When you’re a teenager, you think you know what love is. As a thirty-something, I can tell you that all of the boy-crushes and “loves of my life” were probably not love. More a combination of dreams, and hormones,and a desire to be wanted.
As a single twenty-something love and the idea of love changed. Love got mixed in with a lot of other things. Like what you thought you should want and what you wanted and what others wanted for you. I had the need to nest, and dating involved the considerations of careers and a mesh-able financial future. There was also just the basic human need of wanting someone to be a part of your life, needing to share your world and travel the world with another person, and maybe finding that forever love.
I consider myself lucky to have found that forever love in my twenties. And like all love, it’s taken roller-coaster route to where we are now… we’ve had newlywed excitement and “I don’t like you much” moments, but each week we know each better than the previous week, and even more importantly… we like each other more.
When I had my first child, Graham, I didn’t really understand how adding this new person to my life would affect how I viewed love. It was a slow-go at first. There were no instant fireworks. But over the weeks, there were tender moments, small meant-for-me smiles, snuggles, and night-time rocking chair moments. Later would be the moments when he would tell me he loved me as high as all of the slides in all of the parks, and that he he will always me by kissaroo. I learned that loving your own child is a FIERCE love. It’s a love I never new as a daughter, a sister, a friend or a wife. It’s something that goes beyond words. I would do anything to protect my sweet boy.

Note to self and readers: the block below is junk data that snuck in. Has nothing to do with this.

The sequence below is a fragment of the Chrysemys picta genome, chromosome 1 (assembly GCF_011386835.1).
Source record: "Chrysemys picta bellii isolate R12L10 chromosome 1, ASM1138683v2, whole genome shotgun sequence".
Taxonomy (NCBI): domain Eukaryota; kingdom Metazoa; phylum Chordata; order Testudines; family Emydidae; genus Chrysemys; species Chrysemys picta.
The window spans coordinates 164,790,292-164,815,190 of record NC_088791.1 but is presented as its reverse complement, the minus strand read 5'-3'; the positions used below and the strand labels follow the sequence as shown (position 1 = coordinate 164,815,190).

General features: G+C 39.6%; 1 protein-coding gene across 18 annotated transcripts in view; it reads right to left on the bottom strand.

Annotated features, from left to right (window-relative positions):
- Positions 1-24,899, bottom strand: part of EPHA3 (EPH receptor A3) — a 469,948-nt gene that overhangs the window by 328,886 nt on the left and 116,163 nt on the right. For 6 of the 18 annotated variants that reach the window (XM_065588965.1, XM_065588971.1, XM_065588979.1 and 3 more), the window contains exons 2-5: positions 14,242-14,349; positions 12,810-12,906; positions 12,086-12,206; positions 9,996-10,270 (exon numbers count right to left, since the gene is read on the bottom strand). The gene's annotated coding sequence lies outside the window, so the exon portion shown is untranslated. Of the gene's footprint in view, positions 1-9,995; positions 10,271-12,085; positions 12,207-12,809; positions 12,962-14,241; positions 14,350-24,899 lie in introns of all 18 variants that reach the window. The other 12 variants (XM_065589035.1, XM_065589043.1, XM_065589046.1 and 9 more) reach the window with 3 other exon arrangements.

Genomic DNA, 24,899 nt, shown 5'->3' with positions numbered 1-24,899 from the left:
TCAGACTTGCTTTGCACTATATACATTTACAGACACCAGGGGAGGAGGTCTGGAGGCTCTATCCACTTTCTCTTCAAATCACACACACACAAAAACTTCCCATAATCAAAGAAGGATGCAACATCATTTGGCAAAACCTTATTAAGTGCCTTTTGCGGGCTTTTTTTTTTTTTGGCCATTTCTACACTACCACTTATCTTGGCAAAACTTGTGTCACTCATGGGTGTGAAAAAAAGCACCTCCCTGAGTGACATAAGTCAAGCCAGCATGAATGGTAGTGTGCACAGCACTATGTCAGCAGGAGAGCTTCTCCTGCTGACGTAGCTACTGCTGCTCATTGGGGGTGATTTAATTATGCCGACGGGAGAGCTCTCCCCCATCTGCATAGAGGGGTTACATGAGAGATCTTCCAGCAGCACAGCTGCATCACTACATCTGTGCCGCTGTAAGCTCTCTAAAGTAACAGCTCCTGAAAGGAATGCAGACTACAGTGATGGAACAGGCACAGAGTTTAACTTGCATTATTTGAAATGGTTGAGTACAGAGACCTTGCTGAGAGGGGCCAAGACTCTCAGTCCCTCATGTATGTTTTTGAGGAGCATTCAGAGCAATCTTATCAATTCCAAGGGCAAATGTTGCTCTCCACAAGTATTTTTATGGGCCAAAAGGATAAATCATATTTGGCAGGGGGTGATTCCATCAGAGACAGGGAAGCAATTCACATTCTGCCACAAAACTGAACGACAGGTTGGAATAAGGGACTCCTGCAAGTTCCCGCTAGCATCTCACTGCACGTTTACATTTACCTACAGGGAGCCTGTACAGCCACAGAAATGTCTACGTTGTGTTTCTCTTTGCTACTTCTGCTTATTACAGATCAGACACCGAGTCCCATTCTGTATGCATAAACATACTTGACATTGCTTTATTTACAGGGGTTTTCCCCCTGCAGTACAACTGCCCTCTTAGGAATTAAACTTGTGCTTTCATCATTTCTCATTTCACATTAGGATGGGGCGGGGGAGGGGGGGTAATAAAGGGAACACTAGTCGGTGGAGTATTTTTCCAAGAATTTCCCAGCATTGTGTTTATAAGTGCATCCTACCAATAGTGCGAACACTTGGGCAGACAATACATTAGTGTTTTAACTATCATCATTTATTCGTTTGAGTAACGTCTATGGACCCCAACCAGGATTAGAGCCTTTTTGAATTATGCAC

I wasn’t terribly concerned but maybe more curious about how the love for my second child would compare to that of my first baby. With Graham, it was a slow to develop, but once I fell in love with that boy, I was all in. And to be honest with you, it was different with our youngest Will. At first glance, Will had the look of an angel. I felt that motherly connection that I didn’t have the first go-round, when during his first few fusses in the hospital, I would stroke his face and put him to ease.
That baby bliss didn’t last. In fact, lately we’ve been duking it out. That kid is a fighter, a destroyer, one who gets what he wants. It usually involves bullying toy cars from unsuspecting children or sneakily getting sippy cups refilled with milk all day long. But dude… when that little man smiles at you, says Mama, or rests his head on your shoulder, you’ve made it. That’s the good stuff. The best stuff? If you’re lucky enough to get him to fall asleep on you while rocking him. Heaven.
It’s funny. I thought I needed roses, fancy dates, and a home. Then I thought I needed a little boy to hold my hand, and tell me that I’m his favorit-ist mom in the whole wide world. You know what? All of those things are fantastic. But, so is the feisty love. The baby-love that chucks a car in your face, screams in your ear, and then snuggles under your chin because he’s just really worn out and you fit him so well.
That’s love too.